• Jayaraaj's Malayalam “Kaliyattam” (1997) is against the background of a Theyyam performance, which is a ritual form of worship. The lead actor Suresh Gopi received the National Film Award for Best Actor, while Jayaraaj won the award for Best Director.
  • But perhaps the most popular Indian adaptation is “Omkara” (2006) by Vishal Bhardwaj, which stars Naseeruddin Shah, Ajay Devgan, Saif Ali Khan, Vivek Oberoi, Kareena Kapoor and Konkona Sen Sharma. The film received three National Film Awards, seven Filmfare Awards, as well as many other awards and nominations. It was a commercial success and continues to be critically acclaimed.
  • Considered to be one of the ten best adaptations of Shakespeare in Indian cinema and possibly the first movie based on Shakespeare's work in Bengali, “Hrid Majharey” (Live In My Heart, 2014) by début film-maker Ranjan Ghosh, is inspired by Othello as well as Macbeth and Julius Caesar. The film and the script are now included in cinema study courses and archives in India and the USA.

 

“Parting is such sweet sorrow that I shall say goodnight till it be morrow.”

Romeo and Juliet (written between 1591 and 1595)

Perhaps Shakespeare's most well known and popular play, the tale of two young lovers belonging to feuding families is also perhaps the most performed and adapted for screen.

And although the concept of star-crossed lovers goes back centuries, Romeo and Juliet has become a catch-all phrase for such couples. The play itself is based on 'The Tragical History of Romeus and Juliet' (1562) by Arthur Brooke as well as its prose rendition, 'Palace of Pleasure' (1567) by William Painter.

The first American version (short) was made in 1908 by Stuart Blackton, while the first European interpretation (short), “Romeo e Giulietta” was by Italian film-maker Mario Caserini, also in 1908.

And the first feature length adaptations were exactly a century back, i.e. during the 300th anniversary commemoration of Shakespeare's death in 1916. One was by John Noble and Francis Bushman while the other was by Gordon Edwards.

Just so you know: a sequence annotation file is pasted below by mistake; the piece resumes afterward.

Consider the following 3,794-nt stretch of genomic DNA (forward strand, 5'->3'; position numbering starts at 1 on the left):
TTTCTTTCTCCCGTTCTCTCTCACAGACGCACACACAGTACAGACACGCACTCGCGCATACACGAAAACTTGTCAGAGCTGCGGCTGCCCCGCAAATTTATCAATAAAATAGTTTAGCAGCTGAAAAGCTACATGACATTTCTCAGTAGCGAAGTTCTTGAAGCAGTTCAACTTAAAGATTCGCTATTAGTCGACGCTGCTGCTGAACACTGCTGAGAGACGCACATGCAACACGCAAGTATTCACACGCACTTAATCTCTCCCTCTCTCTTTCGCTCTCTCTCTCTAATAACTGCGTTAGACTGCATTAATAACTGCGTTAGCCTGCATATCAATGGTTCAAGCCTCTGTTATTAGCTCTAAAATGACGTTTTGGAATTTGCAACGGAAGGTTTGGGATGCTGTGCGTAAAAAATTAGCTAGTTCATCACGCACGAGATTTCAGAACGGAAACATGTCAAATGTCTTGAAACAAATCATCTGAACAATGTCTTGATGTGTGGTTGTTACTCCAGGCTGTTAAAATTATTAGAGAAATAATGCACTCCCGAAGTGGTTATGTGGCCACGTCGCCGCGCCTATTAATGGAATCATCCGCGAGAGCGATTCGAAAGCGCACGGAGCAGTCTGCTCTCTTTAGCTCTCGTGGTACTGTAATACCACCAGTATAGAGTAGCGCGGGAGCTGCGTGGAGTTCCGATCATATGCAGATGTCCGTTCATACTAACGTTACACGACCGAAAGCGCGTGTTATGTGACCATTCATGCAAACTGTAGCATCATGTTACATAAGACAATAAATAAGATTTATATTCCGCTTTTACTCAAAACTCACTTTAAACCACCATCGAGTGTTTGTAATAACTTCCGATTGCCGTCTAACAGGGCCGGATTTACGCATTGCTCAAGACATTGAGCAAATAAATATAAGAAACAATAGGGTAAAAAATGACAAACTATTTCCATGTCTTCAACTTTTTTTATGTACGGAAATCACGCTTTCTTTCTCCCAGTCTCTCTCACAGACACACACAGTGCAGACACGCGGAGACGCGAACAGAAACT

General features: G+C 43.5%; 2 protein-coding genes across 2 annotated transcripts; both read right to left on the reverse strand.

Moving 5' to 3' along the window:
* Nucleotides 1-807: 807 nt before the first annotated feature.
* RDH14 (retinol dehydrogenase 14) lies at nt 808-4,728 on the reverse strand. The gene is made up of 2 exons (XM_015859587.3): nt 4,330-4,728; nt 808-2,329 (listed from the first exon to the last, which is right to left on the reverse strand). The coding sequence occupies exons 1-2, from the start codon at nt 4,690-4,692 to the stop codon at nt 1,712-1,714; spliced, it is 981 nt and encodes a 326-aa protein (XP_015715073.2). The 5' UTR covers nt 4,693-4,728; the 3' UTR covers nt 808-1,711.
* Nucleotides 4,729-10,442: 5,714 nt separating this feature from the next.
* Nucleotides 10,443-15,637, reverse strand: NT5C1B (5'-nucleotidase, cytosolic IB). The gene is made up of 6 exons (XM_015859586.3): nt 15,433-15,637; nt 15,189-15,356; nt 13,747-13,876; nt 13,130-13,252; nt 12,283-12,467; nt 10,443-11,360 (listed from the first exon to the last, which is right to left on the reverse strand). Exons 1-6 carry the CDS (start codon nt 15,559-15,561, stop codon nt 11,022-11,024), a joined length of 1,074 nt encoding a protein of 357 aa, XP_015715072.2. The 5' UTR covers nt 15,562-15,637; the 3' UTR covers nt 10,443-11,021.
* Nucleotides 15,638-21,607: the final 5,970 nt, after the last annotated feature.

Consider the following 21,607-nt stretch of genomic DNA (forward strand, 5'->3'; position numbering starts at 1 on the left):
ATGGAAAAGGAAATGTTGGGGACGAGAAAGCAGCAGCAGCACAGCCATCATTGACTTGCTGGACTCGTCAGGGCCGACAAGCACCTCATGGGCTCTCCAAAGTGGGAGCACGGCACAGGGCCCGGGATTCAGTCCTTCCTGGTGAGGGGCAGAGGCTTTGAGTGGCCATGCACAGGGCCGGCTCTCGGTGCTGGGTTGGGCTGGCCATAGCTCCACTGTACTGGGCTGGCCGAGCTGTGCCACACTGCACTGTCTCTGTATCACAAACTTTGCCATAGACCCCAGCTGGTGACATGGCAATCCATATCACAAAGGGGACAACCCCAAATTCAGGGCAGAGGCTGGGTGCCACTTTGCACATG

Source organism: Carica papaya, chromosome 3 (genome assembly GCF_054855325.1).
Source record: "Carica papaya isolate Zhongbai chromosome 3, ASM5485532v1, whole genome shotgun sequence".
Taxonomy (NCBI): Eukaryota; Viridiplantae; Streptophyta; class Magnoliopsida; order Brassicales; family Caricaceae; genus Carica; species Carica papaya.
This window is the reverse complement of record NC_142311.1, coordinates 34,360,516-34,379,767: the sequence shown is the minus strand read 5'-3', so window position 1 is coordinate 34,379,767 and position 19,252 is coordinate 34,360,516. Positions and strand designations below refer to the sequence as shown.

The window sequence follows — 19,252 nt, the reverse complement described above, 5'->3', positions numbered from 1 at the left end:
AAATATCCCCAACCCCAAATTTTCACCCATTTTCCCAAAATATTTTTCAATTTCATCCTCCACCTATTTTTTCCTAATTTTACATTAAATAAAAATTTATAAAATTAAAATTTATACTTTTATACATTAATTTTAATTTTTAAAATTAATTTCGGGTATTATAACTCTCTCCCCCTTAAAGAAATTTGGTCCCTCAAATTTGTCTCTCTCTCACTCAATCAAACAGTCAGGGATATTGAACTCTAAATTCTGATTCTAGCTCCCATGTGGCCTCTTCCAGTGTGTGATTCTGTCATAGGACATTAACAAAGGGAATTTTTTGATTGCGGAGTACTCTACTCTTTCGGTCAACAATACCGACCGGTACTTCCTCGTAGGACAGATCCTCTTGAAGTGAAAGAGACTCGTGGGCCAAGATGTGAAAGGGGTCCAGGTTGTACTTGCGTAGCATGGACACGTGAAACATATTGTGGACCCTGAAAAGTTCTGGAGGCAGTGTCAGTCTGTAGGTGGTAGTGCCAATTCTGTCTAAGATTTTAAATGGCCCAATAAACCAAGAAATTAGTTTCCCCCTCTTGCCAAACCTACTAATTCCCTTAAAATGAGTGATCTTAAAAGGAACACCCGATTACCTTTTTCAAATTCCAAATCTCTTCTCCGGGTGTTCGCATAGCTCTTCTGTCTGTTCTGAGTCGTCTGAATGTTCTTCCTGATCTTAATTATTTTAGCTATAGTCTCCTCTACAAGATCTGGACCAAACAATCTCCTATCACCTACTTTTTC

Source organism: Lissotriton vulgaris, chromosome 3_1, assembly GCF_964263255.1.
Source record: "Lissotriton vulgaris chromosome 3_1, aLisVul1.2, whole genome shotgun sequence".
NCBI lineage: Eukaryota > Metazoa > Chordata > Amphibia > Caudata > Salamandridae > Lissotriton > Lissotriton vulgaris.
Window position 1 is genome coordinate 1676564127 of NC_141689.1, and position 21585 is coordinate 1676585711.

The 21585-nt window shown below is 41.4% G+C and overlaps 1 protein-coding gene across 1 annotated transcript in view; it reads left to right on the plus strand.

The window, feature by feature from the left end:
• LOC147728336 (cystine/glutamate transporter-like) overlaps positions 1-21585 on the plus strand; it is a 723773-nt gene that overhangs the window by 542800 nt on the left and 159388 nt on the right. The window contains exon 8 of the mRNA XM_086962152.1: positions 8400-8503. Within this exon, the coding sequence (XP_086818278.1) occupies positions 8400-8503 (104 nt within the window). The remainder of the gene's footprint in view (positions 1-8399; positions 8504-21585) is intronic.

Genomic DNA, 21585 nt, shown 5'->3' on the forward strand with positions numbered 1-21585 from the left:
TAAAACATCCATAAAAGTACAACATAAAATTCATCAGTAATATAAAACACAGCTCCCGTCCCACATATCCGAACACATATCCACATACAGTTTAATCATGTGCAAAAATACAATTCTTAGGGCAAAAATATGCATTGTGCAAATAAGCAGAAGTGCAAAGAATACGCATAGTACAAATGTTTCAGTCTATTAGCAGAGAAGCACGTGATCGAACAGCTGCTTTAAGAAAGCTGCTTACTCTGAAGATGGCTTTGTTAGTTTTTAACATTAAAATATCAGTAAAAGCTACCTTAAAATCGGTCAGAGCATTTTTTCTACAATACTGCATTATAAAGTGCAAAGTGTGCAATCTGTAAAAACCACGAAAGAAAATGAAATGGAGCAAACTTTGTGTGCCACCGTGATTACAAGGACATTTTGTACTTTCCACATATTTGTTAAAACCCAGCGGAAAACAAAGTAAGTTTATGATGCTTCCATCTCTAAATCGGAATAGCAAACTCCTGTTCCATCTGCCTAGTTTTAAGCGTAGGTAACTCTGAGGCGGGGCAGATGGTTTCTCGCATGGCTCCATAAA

In 1936, George Cukor made a lavish production of “Romeo and Juliet”, which was nominated for Best Picture, Actress, Supporting Actor and Art Direction at the Academy Awards.

Likely the most commercially successful interpretations during the first half of the 20th century was “Les amants de Vérone” (The Lovers Of Verona, 1949), by French film-maker André Cayatte. The Romeo here is a glass-blower while Juliet is the daughter of a right-wing judge.

And the first successful musical based on the play is “West Side Story” (1961). Directed by Robert Wise and Jerome Robbins, it is based on a Broadway musical by the same name, which in turn is based upon Shakespeare's work. The film was critically and commercially acclaimed, won 10 academy awards including Best Picture as well as Director, and became the record holder for the most wins for a musical, which stands till today.

The 1968 released “Romeo and Juliet” by Franco Zeffirelli was a success amongst teenagers since this was the first screen adaptation with teen actors. The movie won Academy Awards for Best Cinematography and Costume Design, and was nominated for Best Director and Picture.

“Maro Charitra” (1978) by Telugu director K. Balachander, starring Kamal Haasan as a Tamil boy and Saritha as a Telugu girl, was a blockbuster and is now considered a classic. The film was remade in Hindi in 1981 as “Ek Duuje Ke Liye”, with Rati Agnihotri replacing Saritha. This too is now a classic.

But perhaps the most successful Indian adaptations is “Qayamat Se Qayamat Tak” (1988) by Mansoor Khan, starring Aamir Khan and Juhi Chawla. The success of the movie turned both the lead actors into superstars. The movie won a National Film Award and several Filmfares.

An interesting version, where the hostile families are Chinese and Black, is “Romeo Must Die” (2000) an action film by Andrzej Bartkowiak, starring Jet Li and R&B singer Aaliyah.

And Baz Luhrmann created a punk version of the tale with “Romeo + Juliet” (1996). Starring Leonardo DiCaprio and Claire Danes, the play is set in contemporary time but the characters speak old English, and the feuding families run mafia empires.

The most off beat interpretation however would be “Warm Bodies” (2013) by Jonathan Levine and based on Isaac Marion's novel by the same name. The story is told from the perspective of a Zombie, who falls in love with a woman who is not a zombie.


Last week we had a look at screen adaptations of Hamlet, King Lear as well as Antony and Cleopatra in Shakespeare's Tragedies On Screen – Part I.

So which is your favourite Shakespeare tragedy, and your favourite adaptation of a Shakespeare tragedy... Share with us in the comments below.

Click to rate

The Critic’s Corner